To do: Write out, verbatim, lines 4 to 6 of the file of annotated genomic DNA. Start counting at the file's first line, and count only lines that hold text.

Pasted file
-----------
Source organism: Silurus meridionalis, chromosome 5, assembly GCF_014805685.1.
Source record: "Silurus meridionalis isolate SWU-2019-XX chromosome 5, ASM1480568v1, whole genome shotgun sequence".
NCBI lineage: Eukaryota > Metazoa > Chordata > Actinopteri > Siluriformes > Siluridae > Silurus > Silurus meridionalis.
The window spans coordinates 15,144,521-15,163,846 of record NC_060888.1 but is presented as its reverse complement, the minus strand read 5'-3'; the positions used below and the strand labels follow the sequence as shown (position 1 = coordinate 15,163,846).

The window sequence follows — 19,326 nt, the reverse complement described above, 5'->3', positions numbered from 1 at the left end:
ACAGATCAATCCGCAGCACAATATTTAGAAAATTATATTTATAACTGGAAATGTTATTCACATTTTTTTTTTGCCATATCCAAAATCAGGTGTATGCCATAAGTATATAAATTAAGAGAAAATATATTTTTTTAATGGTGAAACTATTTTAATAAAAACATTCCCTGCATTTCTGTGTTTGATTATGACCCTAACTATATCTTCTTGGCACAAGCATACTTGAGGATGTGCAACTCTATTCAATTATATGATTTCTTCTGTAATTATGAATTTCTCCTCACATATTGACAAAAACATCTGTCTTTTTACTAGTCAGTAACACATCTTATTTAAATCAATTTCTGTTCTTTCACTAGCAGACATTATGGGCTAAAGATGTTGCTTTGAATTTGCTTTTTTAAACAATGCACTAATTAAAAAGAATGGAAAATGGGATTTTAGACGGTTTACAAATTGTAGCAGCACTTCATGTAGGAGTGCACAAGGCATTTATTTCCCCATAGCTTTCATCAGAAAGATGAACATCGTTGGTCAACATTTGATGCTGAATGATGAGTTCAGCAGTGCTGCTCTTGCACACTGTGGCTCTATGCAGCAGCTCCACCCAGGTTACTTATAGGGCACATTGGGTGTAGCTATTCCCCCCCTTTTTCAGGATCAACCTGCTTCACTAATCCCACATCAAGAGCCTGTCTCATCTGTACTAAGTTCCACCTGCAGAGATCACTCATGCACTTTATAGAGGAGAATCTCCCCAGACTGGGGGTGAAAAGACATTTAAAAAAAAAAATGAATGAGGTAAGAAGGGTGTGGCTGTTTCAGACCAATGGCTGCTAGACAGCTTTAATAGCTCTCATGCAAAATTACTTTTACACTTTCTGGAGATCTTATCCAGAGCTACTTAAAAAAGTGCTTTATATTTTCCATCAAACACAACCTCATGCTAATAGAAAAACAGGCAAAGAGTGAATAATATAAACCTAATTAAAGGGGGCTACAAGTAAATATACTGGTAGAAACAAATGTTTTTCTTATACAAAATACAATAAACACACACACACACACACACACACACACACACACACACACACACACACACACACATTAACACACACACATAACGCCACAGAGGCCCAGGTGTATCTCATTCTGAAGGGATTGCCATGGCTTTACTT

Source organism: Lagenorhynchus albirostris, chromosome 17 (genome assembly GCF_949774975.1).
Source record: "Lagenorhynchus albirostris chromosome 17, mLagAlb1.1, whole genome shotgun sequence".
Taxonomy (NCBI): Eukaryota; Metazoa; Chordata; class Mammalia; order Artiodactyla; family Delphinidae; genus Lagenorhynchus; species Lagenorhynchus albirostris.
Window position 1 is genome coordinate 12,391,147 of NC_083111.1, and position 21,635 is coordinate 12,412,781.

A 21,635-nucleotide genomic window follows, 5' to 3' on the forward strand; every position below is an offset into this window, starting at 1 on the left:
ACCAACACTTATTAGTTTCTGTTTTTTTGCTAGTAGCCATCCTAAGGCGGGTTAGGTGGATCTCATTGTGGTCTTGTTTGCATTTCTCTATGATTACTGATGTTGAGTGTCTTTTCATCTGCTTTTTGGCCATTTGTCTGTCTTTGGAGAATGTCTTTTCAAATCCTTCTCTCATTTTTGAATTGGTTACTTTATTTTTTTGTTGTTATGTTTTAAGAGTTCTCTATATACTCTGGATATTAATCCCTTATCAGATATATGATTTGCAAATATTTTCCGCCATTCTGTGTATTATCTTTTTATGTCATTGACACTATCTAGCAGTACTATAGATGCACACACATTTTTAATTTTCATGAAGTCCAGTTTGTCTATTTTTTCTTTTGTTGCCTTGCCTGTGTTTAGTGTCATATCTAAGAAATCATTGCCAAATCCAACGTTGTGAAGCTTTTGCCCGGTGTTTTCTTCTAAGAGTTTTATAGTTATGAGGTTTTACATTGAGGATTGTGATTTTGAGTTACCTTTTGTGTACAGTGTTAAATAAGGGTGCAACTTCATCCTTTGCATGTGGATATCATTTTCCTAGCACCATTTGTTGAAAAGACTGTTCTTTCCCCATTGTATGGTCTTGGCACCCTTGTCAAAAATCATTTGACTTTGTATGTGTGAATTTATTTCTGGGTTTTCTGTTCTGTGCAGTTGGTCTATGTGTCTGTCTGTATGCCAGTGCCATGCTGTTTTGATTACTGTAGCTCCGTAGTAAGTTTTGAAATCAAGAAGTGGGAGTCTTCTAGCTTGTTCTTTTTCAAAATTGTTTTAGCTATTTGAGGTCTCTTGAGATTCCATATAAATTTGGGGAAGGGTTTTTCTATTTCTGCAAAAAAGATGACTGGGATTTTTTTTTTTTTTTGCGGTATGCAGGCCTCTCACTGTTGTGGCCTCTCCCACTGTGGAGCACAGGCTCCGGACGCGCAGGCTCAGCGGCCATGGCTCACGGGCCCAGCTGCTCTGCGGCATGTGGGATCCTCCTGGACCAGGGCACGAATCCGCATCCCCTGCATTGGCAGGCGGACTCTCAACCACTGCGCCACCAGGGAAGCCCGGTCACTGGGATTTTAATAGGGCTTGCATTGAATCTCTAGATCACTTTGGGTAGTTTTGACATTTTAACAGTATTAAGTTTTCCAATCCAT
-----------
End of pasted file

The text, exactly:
The window spans coordinates 15,144,521-15,163,846 of record NC_060888.1 but is presented as its reverse complement, the minus strand read 5'-3'; the positions used below and the strand labels follow the sequence as shown (position 1 = coordinate 15,163,846).

The window sequence follows — 19,326 nt, the reverse complement described above, 5'->3', positions numbered from 1 at the left end:
ACAGATCAATCCGCAGCACAATATTTAGAAAATTATATTTATAACTGGAAATGTTATTCACATTTTTTTTTTGCCATATCCAAAATCAGGTGTATGCCATAAGTATATAAATTAAGAGAAAATATATTTTTTTAATGGTGAAACTATTTTAATAAAAACATTCCCTGCATTTCTGTGTTTGATTATGACCCTAACTATATCTTCTTGGCACAAGCATACTTGAGGATGTGCAACTCTATTCAATTATATGATTTCTTCTGTAATTATGAATTTCTCCTCACATATTGACAAAAACATCTGTCTTTTTACTAGTCAGTAACACATCTTATTTAAATCAATTTCTGTTCTTTCACTAGCAGACATTATGGGCTAAAGATGTTGCTTTGAATTTGCTTTTTTAAACAATGCACTAATTAAAAAGAATGGAAAATGGGATTTTAGACGGTTTACAAATTGTAGCAGCACTTCATGTAGGAGTGCACAAGGCATTTATTTCCCCATAGCTTTCATCAGAAAGATGAACATCGTTGGTCAACATTTGATGCTGAATGATGAGTTCAGCAGTGCTGCTCTTGCACACTGTGGCTCTATGCAGCAGCTCCACCCAGGTTACTTATAGGGCACATTGGGTGTAGCTATTCCCCCCCTTTTTCAGGATCAACCTGCTTCACTAATCCCACATCAAGAGCCTGTCTCATCTGTACTAAGTTCCACCTGCAGAGATCACTCATGCACTTTATAGAGGAGAATCTCCCCAGACTGGGGGTGAAAAGACATTTAAAAAAAAAAATGAATGAGGTAAGAAGGGTGTGGCTGTTTCAGACCAATGGCTGCTAGACAGCTTTAATAGCTCTCATGCAAAATTACTTTTACACTTTCTGGAGATCTTATCCAGAGCTACTTAAAAAAGTGCTTTATATTTTCCATCAAACACAACCTCATGCTAATAGAAAAACAGGCAAAGAGTGAATAATATAAACCTAATTAAAGGGGGCTACAAGTAAATATACTGGTAGAAACAAATGTTTTTCTTATACAAAATACAATAAACACACACACACACACACACACACACACACACACACACACACACACACACACACATTAACACACACACATAACGCCACAGAGGCCCAGGTGTATCTCATTCTGAAGGGATTGCCATGGCTTTACTT